Apple recently announced their latest iPhone — the 5S — and among the new features that has created a fair amount of buzz is a built-in biometric fingerprint reader, which can be used to unlock the phone or confirm iTunes purchases in place of a PIN or passcode.

That’s probably true but there is another side to consider. There’s a reason (in fact, there are many) why biometric systems haven’t replaced passwords universally and one of those is the potential for impersonation. One would think that since fingerprints are unique that this would be a great way to authenticate people but it turns out that they can also be faked.

This is not new news. In May 2002 (that’s over a decade ago for those of you keeping score at home),  Tsutomu Matsumoto, a researcher from Yokohama National University, demonstrated how he could fool fingerprint readers about 80% of the time using $10’s worth of commonly available materials. Here’s a link to the presentation with some nice graphics:

Fast forward to September 2013 and Apple’s Touch ID comes onto the scene and I begin the countdown clock to when someone will pull off a similar attack. Not surprisingly, it didn’t take long. Within 2 weeks this video from the Chaos Computer Club (CCC) surfaced which shows a successful impersonation attack.

I won’t go into the details here but here’s a quick description from And if you’re wondering just where someone might be able to get the fingerprints from the authorized user in order to duplicate them, take a closer look at the CCC video and pay close attention to what the iPhone’s screen looks like when it’s turned off — fingerprint heaven.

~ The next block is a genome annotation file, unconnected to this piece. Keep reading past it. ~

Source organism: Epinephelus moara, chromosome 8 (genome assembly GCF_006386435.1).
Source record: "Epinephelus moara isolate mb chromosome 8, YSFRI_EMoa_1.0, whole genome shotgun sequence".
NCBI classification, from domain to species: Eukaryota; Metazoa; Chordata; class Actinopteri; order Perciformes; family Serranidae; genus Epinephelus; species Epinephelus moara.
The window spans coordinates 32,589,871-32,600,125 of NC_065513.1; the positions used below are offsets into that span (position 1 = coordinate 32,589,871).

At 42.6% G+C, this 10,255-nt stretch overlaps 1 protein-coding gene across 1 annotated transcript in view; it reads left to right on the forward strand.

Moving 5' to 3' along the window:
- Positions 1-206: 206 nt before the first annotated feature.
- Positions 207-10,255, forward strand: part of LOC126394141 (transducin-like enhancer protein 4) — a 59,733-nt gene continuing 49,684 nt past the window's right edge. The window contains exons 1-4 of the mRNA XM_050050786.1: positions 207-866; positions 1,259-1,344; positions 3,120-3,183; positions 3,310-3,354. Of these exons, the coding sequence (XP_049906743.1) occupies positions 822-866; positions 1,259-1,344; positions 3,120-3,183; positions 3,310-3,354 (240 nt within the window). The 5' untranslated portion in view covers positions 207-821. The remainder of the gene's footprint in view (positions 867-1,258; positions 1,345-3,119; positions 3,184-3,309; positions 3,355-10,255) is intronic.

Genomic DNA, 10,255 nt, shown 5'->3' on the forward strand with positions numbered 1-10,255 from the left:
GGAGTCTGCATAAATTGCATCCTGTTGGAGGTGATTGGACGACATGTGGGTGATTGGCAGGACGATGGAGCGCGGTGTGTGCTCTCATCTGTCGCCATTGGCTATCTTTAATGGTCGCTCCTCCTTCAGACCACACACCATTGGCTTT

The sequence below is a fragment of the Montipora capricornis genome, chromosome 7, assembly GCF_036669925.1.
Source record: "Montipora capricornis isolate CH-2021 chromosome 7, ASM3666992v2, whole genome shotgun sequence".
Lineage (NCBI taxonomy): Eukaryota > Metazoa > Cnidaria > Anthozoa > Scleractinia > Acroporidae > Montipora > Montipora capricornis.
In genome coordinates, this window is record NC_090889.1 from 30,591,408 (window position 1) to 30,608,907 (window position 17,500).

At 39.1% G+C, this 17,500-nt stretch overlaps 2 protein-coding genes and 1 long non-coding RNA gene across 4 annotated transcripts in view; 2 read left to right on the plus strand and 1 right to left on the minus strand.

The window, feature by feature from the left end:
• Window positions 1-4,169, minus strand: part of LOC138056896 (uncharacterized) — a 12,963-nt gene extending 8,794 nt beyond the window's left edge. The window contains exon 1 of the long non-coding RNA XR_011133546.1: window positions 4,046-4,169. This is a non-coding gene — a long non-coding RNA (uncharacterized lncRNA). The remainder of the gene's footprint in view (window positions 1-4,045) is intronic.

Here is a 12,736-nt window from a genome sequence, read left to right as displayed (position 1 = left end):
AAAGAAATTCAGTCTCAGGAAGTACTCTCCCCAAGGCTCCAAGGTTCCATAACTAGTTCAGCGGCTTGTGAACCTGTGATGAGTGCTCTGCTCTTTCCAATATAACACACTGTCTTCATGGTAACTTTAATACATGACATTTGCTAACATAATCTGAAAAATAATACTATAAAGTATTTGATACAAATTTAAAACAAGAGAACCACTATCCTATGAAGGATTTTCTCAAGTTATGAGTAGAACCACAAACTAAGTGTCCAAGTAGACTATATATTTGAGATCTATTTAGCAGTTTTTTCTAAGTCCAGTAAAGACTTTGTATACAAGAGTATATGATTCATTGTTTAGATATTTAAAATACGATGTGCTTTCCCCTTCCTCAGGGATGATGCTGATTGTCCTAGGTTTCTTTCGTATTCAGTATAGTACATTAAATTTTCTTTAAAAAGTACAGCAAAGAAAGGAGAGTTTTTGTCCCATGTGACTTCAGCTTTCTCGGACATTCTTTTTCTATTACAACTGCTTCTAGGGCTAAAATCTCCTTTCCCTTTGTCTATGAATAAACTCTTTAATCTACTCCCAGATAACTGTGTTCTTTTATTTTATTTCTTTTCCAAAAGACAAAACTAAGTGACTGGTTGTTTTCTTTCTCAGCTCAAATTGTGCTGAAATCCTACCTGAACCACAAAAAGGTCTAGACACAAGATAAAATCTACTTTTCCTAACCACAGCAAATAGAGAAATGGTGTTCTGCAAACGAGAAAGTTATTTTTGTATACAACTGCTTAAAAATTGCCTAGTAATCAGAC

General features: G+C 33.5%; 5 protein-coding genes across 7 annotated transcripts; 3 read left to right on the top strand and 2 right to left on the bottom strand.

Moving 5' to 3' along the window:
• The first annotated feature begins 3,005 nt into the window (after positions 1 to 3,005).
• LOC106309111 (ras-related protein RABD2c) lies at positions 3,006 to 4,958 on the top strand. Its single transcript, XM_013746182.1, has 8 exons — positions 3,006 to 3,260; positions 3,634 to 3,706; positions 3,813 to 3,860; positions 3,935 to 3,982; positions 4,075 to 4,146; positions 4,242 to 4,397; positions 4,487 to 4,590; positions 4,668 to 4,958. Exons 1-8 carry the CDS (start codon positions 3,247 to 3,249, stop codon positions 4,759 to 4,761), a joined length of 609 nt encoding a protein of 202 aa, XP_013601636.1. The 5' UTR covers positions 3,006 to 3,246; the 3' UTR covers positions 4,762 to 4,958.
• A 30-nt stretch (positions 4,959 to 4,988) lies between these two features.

So, should we give up on biometrics and declare Touch ID a failure. Maybe not. Apple says that  roughly half of iPhone owners don’t even bother to set up a PIN to protect their devices due to the inconvenience of having to enter it (which is great news for thieves). So, even if Touch ID isn’t perfect (and no biometric system ever will be), the fact that it is so much simpler to use than passcodes means that, hopefully, more people will use it and, therefore, security will be improved since even a relatively weak biometric is more secure than a stock phone with no PIN at all.

One of the hardest problems we face in the IT security space is that of user authentication. In other words, are you really who you claim to be? One the one hand, it’s something we do every day when we run into people we know (or don’t know), yet there have continue to be cases of impersonation, which means our systems for verifying authenticity aren’t perfect. Complicating matters is when this identity verification happens at opposite ends of a wire in cyberspace where many of the mechanisms we rely on in the physical world elude us.

Here’s a link to an iTunes U podcast interview I did with Dr. Steven Furnell, who heads up the School of Computing and Mathematics at the Plymouth University (UK). Apologies in advance for my weak sounding voice and seeming lack of energy as I had to go in for vocal cord surgery two days later.